Asha Puthli: The Essential Asha Puthli Album Review

Asha Puthli is a spark of a person: a provocative, self-possessed diva who gargled with champagne, identified her age as “spiritually 6,000” and “emotionally 5,” and obtained a visa to stay in the United States by asking a stranger she met at the Museum of Modern Art to marry her. Unsurprisingly, the socialites and artists of the 1970s were drawn to her: The Indian jazz singer was friends with Salvador Dalí and Andy Warhol, a muse to Manolo Blahnik, and a sartorial influence for Debbie Harry.

But despite her outstanding cultural impact and kinetic vocal performances, Puthli always skirted mainstream fame. Over the last few decades, her music has had a minor resurgence: The Notorious BIG, Diddy, 50 Cent, and the Pharcyde all sampled her psychedelic, slinky “Space Talk,” and she appeared on a few electronica releases. Still, her name remains largely unknown. The Essential Asha Puthli, a new compilation from British imprint Mr. Bongo, captures her sizzling spirit and illustrates the breadth of her musicianship, spanning her gritty early covers, her bombastic disco numbers, and her winding jazz vocalizations. The compilation also serves as a document of a captivating woman learning to fully indulge her artistic, romantic, and aesthetic desires.

Puthli’s audacious personality and unabashed sensuality guide these songs, which get bolder as the compilation progresses. Her playfulness and experimental impulses shine on opener “Pain,” which she recorded in 1968 with the Indian psychedelic rock band the Savages — on it, there are wordless yelps, vocal improvisations, and lo-fi textures. By the time she recorded the disco-funk song “The Devil Is Loose” eight years later, she had refined and embodied a sweeping bravado; the song possesses the beguiling conviction of someone shrugging silk off their shoulder. When the 1979 highlight “1001 Nights of Love (Reprise)” arrives, Puthli’s confidence soars. The bubbling synth cascades as Puthli whispers and gasps about the love and sex she craves. The Essential Asha Puthli shows that as her career evolved, she learned to channel that dramatic flair into music that exudes incomparable verve.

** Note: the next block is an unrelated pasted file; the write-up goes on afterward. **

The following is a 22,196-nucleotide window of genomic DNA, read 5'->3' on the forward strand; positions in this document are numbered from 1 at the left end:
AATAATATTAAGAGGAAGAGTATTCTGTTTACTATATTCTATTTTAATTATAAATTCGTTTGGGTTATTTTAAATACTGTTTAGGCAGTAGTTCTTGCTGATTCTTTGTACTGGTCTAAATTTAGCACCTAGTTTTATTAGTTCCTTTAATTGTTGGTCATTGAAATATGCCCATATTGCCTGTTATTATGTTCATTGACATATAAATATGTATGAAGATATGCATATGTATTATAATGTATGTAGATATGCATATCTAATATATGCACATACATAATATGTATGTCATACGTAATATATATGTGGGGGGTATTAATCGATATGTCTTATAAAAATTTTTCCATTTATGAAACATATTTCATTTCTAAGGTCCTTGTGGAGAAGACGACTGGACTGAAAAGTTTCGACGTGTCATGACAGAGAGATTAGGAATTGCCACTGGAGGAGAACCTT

Puthli recorded 10 albums, but when none of her music really stuck with audiences in the ’70s and’ 80s, she ultimately retired and raised her son in Palm Beach, Florida. In interviews, she has cited the prejudice of American record labels as part of the reason her career stalled: They wanted her to change her name to Anne Powers, and often failed to support Indian artists who did not make strictly Indian music.

More recently, she has inspired a new generation of young Indian American fans and artists — like R&B singer Raveena, who featured Puthli on her album Asha’s Awakening this year. As one of the very few South Asian women working in the entertainment industry at the time, and one who boldly asserted her desires, her story resonates with young listeners.

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